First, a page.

US Navy Set To Induct ‘Deadliest’ Virginia-Class Submarine That Can “Extinguish” China’s Dream On Taiwan

On April 6, the U.S. Navy’s submarine fleet will welcome the SSN New Jersey, a Virginia-class fast-attack submarine believed to be among the best and deadliest that can “extinguish” a Chinese invasion of Taiwan. It will be commissioned at Naval Weapons Station Earle (NWSE) in Monmouth County, New Jersey.  

“The USS New Jersey is a Pre-Commission Unit 796 Virginia-class submarine, which is the third naval vessel named after the state of New Jersey,” according to  Commissioner Susan M. Kiley, liaison to the Office on Veteran Services.

The SSN New Jersey, officially named SSN 796, is said to be costing approximately $3.5 billion. This Virginia-class submarine is nuclear-powered, allowing for extended operations without refueling, and is equipped with advanced weapons systems for versatile combat roles.

The Virginian class submarines are designed to be operational for long enough into the 2070s.

It may be noted that a simulated wargame run 24 times in 2022 by the prestigious think tank Centre for Strategic and International Studies (CSIS) showed the effectiveness of Virginia and sister Los Angeles class submarines in wreaking havoc with the Chinese fleet attacking Taiwan.

The war game showed how the United States, Taiwan, and Japan defeated a conventional amphibious invasion by China and maintained an autonomous Taiwan.

However, this defense came at a high cost. The United States and its allies lost dozens of ships, hundreds of aircraft, and tens of thousands of service members. However, China ultimately lost much more heavily and failed to occupy Taiwan, resulting in the destabilization of the Chinese Communist Party’s rule.

Mark Cancian, Senior Adviser, International Security Program, and the host of the CSIS webinar held LIVE on January 9, 2023, said that the wargame concluded that China was unlikely to succeed in occupying Taiwan and the cost of war for all sides was high with estimates of 10,000+ total casualties.

The U.S. lost 10-20 warships, two aircraft carriers, 200-400 warplanes, and around 3,000+ troops were killed in three weeks of fighting. But, “China loses 90% of its amphibious fleet, 52 major surface warships, and 160 warplanes”.

Reportedly, the U.S. Navy has only 21 Virginia-class submarines in service, with the USS New Jersey being the 22nd and another 17 on order. The Navy is planning to purchase 66 Virginia-class submarines in total.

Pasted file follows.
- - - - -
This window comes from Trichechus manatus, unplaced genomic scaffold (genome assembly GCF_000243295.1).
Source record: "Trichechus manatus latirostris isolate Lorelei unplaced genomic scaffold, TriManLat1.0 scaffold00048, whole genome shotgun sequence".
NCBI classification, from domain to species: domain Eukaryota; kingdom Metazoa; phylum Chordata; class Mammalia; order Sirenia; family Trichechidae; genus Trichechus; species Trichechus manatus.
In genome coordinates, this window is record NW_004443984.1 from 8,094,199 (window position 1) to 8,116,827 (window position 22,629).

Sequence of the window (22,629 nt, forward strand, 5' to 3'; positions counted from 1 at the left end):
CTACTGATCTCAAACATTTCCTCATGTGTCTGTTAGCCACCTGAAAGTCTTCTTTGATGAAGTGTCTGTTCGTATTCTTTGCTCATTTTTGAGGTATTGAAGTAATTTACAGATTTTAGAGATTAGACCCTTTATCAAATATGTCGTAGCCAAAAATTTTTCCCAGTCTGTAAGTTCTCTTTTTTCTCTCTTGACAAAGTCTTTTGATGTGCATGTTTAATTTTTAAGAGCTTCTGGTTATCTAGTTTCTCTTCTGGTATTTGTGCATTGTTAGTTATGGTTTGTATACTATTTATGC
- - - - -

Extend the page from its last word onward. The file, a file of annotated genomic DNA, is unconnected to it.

Over the two decades since the first USS Virginia was launched in 2003, the subs have grown more lethal. Built by General Dynamics Electric Boat Division and Huntington Ingalls Industries, the Virginia class is now the latest class of fast-attack submarines in the U.S. Navy.

With dozens of subsonic Tomahawk missiles that can hit targets 1,000 miles away (and eventually even more advanced hypersonic missiles), the Virginia class is said to have the capacity to strike deep into enemy territory while sailing in distant waters. It is also fitted with tubes that can fire Mk48 torpedoes or UGM-84 Harpoon anti-ship missiles.

At almost 380 feet long, the class is said to have a beam of 34 feet and a displacement of approximately 7,800 tons submerged. The submarine can operate at depths of over 800 ft. (about 250 meters). It can reach speeds of more than 25 nautical knots (over 28 miles per hour), and it relies on one nuclear reactor with one shaft for its propulsion.

According to Bryan Clark, a former U.S. Navy submarine officer and now a senior fellow at the Hudson Institute, “In terms of going up against Chinese and Russian submarines, the Virginia class is superior because it will detect the enemy before it gets detected.”

However, other experts, such as RAND Corp. researcher Edward Geist and Michael Petersen, director of the Russia Maritime Studies Institute at the U.S. Naval War College, say that the Yasen M class, Russia’s most advanced attack submarine, may compare well with the Virginia class.

The 13,800-ton Yasen-M is said to be the crown jewel of the contemporary Russian Navy. Armed with vertical launch tubes for anti-ship and land-attack missiles, Yasen-M targets surface vessels and coastal assets remarkably well. It is arguably as quiet as the Virginia class, though Petersen rates the Virginia class as superior in sonar technology and signal processing software.